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‘Captain Phillips’ brings intensity and empathy to incredible true story of heroism

Hopper Stone/Courtesy of SMPSP/MCT

Tom Hanks, center, stars in Columbia Pictures' "Captain Phillips."

When most people hear “pirates,” they probably picture something along the lines of eye patches, 18th-century ships and Captain Jack Sparrow. The heart-pounding new thriller “Captain Phillips” is a sobering reminder that piracy is still alive and well (and often necessary for survival) in some of the world’s most impoverished regions.

“Captain Phillips” is based on the true story of Richard Phillips, the eponymous captain who was chartering the Maersk Alabama container ship when it was hijacked by Somali pirates in 2009. The pirates held Phillips hostage on a tiny lifeboat for four days until the US Navy was finally able to intervene.

At first glance, it may seem like “Captain Phillips” hinges on the star power of Tom Hanks, who plays Phillips. And yes, Hanks’ performance is as fantastic as ever. The two-time Academy Award winner really captures Phillips’ quiet heroism—in his willingness to sacrifice himself for his crew and his remarkable ability to keep a level head throughout the ordeal—while still keeping the character very human and relatable. (He even nails Phillips’ Boston accent.) Much of the story’s emotionality comes from Hanks’ performance, particularly in the film’s gut-wrenching final scene. Not surprisingly, Hanks is already getting Oscar buzz for the role.

But Hanks can’t get all the credit for the movie’s success. Director Paul Greengrass (“The Bourne Ultimatum”) has crafted a dizzyingly intense thriller that will leave you on the edge of your seat for the full 134 minutes. Somehow, even the most innocuous scenes are suspenseful, like when Phillips thoroughly inspects the ship before leaving port in Oman. (Side note: one of my only criticisms of this movie is that Phillips sometimes comes across as a bit of a know-it-all, as if he’s the only one taking the threat of piracy seriously.) The cinematography will also put you right in the moment, perhaps even making you feel a bit seasick.

The filmmakers’ decision to cast Somali-American actors as the four main pirates adds to the film’s realism. Even though Barkhad Abdi, Faysal Ahmed, Barkhad Abdirahman and Mahat Ali are all first-time actors, they bring an unbelievable amount of sincerity to their respective roles. Abdi in particular has been getting his fair share of Oscar buzz for his role as Muse, the pirates’ ringleader. Abdi’s Muse is at once terrifying and naïve, making it surprisingly easy to empathize with him. In fact, all four actors do an excellent job humanizing the villains, to the point where you almost don’t want to see their downfall at the end of the film.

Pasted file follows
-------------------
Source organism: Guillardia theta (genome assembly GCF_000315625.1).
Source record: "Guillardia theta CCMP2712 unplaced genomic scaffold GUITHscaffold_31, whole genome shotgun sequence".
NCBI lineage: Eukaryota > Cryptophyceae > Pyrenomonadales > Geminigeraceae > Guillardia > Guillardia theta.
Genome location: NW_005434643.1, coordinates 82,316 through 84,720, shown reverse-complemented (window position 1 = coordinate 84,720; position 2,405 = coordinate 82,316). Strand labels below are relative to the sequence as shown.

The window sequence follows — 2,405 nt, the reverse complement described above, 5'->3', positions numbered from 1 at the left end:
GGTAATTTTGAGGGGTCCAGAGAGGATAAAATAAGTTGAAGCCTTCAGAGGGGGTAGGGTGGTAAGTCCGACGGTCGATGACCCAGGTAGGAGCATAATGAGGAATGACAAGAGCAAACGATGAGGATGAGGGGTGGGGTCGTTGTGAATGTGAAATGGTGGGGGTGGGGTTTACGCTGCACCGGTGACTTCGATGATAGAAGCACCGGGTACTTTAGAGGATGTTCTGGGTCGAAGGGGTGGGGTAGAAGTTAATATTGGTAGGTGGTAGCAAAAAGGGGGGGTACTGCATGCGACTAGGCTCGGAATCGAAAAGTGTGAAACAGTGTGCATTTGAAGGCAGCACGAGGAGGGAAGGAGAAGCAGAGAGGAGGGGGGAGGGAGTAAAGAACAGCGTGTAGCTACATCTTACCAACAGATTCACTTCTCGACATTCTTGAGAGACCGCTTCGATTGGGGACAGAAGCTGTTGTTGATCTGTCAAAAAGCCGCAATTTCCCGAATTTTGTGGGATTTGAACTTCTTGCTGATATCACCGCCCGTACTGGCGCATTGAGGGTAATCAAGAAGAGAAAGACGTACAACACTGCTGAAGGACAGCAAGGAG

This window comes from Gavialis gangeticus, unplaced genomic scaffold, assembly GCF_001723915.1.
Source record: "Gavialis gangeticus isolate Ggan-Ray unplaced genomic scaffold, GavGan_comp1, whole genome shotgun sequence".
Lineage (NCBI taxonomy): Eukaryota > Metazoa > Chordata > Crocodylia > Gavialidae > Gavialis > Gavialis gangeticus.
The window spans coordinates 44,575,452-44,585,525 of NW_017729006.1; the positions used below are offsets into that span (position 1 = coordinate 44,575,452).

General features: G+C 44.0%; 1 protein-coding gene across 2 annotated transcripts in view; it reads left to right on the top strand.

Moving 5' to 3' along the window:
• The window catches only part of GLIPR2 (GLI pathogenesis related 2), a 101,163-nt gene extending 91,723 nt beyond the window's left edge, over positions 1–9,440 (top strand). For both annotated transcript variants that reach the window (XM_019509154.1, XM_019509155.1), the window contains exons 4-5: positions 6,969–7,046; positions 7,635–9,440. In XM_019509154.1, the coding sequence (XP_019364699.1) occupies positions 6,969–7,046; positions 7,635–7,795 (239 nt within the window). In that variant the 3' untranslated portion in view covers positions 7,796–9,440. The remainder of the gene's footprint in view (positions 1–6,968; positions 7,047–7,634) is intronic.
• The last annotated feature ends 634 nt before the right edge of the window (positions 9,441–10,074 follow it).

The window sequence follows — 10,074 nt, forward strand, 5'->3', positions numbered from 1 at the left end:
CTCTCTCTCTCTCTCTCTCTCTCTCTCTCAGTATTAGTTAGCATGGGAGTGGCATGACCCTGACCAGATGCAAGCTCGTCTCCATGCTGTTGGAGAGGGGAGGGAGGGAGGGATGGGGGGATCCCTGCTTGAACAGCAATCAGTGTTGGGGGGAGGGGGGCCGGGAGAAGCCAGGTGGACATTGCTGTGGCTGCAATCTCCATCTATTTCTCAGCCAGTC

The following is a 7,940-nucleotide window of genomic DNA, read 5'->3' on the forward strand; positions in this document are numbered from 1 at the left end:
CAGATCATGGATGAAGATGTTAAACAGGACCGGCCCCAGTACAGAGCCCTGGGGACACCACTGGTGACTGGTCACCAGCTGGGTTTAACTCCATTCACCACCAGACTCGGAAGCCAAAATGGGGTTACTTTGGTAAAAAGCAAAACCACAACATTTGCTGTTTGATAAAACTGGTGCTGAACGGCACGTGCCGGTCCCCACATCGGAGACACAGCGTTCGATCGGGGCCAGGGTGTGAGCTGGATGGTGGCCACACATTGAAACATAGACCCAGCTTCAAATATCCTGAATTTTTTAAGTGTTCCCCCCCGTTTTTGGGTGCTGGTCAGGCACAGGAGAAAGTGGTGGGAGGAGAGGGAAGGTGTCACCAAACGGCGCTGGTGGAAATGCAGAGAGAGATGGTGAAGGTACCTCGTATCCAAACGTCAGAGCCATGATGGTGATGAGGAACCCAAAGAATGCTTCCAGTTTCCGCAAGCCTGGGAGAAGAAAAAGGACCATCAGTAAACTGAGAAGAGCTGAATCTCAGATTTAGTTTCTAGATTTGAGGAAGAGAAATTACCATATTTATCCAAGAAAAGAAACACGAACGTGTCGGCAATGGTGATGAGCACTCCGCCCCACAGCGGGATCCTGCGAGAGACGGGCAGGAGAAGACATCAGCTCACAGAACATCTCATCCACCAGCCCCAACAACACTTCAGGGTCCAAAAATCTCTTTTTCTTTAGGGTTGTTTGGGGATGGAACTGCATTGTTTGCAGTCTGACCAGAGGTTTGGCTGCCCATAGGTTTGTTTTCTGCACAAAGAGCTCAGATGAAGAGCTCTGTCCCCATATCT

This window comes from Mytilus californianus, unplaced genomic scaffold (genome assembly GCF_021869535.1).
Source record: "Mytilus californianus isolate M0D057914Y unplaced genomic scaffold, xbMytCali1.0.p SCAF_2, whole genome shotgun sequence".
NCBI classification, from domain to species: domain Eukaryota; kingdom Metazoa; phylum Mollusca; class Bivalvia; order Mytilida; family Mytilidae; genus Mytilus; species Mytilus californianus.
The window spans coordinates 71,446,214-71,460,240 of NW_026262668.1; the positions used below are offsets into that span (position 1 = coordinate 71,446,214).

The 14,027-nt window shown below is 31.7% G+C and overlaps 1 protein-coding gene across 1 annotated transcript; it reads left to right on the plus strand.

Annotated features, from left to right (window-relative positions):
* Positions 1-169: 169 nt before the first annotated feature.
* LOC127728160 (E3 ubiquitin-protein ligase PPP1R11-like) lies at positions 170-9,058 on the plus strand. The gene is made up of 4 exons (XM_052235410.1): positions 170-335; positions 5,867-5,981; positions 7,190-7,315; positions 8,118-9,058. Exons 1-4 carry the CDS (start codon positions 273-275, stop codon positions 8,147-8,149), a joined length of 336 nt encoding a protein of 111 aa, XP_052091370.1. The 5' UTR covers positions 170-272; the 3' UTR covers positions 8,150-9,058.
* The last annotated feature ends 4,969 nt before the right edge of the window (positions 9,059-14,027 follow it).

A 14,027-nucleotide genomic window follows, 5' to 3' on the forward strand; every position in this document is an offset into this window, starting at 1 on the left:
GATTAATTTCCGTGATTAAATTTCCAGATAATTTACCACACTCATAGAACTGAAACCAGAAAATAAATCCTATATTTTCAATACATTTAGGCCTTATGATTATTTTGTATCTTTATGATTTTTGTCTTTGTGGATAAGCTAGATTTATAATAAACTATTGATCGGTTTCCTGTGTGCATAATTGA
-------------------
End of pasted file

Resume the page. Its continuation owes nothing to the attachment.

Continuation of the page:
This sort of complexity is one of the film’s biggest triumphs. “Captain Phillips” easily could have been a straightforward action thriller about a hero who takes down pirates. Instead, the film gets to the root of the problem, exploring the dire situations that lead young men like Muse into a life of piracy. Snippets of revealing dialogue and shots of the pirates’ desolate Somali homeland convey that the men have turned to piracy out of sheer desperation. “Captain Phillips” is one of the most intense, action-packed movies of the season, but it’s also a deeply moving and thought-provoking film that will leave you emotionally drained by the closing credits.


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  • Loco Mofo says:

    Why do you think the Captain “sacrifice[d] himself for his crew”? That didn’t happen either in the book, movie or in real life. The only place that happened was in the media when the story was first reported in 2009. It’s sad to see you repeat this error as if it were the truth.

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  • Zulusailor says:

    As a ship’s captain frequently trading in the Gulf of Aden Area, I can vouch for the authenticity of the marine and piracy scenes I have watched in the various trailers. In many respects they are terrifyingly lifelike.

    With the tragic events in Nairobi and East Africa over the last few days, the movie has become especially topical and relevant. For more intuitive background to this sad part of the world and the life of pirates and those sailing in the area, check out Amazon Books – ‘The Megiddo Revenge’.

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Student Life | The independent newspaper of Washington University in St. Louis since 1878